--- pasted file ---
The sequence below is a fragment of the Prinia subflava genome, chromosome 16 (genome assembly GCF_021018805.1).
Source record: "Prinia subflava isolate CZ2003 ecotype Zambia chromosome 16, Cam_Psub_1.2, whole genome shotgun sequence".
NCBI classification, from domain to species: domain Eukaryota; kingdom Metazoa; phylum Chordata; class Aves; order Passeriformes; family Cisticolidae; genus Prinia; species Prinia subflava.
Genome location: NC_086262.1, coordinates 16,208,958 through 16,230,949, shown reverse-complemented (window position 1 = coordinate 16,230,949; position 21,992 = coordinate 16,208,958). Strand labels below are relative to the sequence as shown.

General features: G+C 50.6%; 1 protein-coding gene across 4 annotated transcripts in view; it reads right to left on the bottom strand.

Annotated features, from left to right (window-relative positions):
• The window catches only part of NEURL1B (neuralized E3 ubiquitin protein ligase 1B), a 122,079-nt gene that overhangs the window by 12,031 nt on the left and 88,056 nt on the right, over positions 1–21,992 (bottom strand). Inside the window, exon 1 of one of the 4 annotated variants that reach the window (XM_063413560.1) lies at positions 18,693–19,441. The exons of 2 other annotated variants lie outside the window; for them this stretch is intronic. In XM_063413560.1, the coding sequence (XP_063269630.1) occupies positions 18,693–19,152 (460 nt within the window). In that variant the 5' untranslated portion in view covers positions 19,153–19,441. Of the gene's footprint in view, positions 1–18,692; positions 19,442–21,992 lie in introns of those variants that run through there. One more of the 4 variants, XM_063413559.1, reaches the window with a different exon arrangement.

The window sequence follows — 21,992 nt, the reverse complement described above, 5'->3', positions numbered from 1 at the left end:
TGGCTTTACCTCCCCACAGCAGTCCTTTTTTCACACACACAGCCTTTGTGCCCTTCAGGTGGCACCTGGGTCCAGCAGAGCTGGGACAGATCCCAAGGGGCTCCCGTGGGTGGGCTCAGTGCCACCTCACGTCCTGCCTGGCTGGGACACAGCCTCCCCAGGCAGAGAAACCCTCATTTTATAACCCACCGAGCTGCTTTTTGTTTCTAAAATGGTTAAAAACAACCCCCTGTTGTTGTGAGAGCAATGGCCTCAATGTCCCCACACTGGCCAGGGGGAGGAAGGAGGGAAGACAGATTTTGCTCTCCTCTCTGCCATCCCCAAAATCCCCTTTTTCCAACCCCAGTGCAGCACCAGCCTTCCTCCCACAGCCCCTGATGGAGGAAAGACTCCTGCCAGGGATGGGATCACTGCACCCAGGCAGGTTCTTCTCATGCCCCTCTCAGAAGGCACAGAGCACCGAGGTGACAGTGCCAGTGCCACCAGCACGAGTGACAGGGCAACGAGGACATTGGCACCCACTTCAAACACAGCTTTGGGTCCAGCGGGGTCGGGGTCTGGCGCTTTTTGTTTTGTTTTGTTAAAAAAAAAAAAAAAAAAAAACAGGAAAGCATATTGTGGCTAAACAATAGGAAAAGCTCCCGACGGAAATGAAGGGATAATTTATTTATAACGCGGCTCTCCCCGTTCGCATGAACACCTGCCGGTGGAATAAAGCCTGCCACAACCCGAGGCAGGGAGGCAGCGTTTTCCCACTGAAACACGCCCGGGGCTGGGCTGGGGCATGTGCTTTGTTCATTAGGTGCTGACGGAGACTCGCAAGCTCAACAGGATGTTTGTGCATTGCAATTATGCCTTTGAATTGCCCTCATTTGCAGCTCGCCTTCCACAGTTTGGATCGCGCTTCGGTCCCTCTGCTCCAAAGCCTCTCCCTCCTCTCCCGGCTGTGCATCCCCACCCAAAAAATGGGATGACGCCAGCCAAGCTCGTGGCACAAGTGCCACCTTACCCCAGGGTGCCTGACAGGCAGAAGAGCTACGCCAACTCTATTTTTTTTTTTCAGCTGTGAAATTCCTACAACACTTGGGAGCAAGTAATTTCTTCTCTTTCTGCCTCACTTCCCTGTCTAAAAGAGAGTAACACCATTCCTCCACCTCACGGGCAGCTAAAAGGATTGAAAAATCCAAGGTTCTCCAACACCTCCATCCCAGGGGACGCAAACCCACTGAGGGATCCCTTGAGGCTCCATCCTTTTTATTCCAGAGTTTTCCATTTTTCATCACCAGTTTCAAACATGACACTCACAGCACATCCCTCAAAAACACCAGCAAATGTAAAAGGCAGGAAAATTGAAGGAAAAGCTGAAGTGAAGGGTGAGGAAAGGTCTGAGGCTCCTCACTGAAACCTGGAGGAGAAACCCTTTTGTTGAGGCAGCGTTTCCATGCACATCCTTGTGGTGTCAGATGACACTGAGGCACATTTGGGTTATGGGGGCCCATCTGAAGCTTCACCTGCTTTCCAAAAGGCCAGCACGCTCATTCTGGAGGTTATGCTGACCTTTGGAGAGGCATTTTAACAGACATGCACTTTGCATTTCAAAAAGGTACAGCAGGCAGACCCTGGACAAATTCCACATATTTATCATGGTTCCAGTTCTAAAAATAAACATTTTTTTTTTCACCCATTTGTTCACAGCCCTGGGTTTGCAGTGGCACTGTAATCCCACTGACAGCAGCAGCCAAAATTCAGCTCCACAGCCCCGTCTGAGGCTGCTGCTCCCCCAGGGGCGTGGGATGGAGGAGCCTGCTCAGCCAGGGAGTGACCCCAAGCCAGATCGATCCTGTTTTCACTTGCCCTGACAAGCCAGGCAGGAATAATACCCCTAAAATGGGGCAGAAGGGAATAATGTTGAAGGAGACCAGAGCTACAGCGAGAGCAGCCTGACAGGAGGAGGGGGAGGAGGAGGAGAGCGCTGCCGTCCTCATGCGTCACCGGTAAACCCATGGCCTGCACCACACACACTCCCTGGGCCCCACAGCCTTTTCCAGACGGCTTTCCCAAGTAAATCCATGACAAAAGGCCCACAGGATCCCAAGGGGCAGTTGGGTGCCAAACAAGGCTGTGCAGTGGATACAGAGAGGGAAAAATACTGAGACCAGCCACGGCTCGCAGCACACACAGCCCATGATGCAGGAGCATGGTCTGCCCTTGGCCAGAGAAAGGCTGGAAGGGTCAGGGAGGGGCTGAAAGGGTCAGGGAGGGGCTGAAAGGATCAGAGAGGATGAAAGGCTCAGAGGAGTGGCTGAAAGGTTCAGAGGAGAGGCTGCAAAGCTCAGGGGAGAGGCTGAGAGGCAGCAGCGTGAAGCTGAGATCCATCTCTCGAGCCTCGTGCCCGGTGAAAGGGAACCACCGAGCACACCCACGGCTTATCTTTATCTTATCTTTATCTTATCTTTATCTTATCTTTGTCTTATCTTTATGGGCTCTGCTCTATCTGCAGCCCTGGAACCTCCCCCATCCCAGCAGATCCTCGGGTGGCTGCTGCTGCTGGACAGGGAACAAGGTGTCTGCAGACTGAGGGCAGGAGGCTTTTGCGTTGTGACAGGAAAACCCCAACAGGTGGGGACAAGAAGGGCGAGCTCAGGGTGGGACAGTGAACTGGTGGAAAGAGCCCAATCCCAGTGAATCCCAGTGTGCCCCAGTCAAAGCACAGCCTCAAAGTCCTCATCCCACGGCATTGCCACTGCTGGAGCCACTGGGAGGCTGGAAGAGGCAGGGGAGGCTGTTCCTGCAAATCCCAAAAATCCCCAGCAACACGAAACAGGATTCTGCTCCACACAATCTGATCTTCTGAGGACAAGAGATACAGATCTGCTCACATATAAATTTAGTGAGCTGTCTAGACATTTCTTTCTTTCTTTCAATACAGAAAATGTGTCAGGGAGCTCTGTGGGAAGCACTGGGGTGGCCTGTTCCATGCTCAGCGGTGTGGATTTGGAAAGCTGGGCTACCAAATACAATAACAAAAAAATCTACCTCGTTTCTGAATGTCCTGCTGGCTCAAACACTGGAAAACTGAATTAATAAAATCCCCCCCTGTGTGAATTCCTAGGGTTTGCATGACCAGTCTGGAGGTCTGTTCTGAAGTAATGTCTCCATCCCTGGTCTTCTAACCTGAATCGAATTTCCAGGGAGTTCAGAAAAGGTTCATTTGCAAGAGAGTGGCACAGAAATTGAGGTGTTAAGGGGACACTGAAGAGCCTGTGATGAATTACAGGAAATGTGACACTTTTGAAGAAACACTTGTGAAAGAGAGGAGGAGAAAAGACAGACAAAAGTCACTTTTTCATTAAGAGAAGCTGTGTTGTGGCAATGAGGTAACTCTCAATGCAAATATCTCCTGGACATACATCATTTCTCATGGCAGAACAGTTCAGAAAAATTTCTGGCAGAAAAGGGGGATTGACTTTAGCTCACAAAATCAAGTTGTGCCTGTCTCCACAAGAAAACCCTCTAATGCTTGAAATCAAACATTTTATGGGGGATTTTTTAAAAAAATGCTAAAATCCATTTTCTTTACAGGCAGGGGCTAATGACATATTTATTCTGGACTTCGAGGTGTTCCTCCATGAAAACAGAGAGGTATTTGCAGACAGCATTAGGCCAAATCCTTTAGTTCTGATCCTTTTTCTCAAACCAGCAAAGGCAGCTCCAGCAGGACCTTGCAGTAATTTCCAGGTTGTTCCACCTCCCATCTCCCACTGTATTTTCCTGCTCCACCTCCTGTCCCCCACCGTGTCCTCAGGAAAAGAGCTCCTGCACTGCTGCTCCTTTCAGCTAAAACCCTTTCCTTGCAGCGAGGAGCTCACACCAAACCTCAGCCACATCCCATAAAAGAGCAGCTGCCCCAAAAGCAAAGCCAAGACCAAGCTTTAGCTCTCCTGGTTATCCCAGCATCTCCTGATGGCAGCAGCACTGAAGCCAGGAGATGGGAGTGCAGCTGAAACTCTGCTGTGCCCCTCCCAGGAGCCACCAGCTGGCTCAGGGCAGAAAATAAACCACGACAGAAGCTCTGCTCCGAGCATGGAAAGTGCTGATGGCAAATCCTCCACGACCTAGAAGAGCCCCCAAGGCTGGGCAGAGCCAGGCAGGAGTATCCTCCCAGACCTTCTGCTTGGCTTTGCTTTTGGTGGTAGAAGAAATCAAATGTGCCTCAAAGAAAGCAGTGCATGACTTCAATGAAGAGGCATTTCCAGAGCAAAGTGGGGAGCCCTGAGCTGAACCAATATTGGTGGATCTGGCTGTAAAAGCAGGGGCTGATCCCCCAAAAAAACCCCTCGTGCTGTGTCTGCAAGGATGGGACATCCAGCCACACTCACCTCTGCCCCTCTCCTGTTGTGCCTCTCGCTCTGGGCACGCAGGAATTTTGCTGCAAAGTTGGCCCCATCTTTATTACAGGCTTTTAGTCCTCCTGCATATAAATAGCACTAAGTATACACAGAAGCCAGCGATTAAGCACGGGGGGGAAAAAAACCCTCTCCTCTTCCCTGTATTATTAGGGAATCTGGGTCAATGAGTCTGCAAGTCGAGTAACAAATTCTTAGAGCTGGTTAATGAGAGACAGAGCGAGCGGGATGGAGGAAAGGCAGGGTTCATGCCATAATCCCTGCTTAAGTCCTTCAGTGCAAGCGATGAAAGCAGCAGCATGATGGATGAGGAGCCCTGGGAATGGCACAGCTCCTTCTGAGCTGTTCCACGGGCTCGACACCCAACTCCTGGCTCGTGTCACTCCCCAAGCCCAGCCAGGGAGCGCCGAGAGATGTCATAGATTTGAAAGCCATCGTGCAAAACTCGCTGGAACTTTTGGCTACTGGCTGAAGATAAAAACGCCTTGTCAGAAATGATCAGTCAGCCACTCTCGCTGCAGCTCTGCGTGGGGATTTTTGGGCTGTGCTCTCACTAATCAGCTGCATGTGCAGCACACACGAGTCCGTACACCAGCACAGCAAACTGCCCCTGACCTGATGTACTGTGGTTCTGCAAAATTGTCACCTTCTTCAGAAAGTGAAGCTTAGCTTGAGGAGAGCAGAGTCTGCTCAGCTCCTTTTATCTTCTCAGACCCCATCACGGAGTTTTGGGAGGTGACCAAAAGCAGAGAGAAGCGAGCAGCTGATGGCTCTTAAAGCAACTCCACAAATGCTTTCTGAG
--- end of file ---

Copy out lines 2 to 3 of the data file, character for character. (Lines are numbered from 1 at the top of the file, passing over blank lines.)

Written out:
Source record: "Prinia subflava isolate CZ2003 ecotype Zambia chromosome 16, Cam_Psub_1.2, whole genome shotgun sequence".
NCBI classification, from domain to species: domain Eukaryota; kingdom Metazoa; phylum Chordata; class Aves; order Passeriformes; family Cisticolidae; genus Prinia; species Prinia subflava.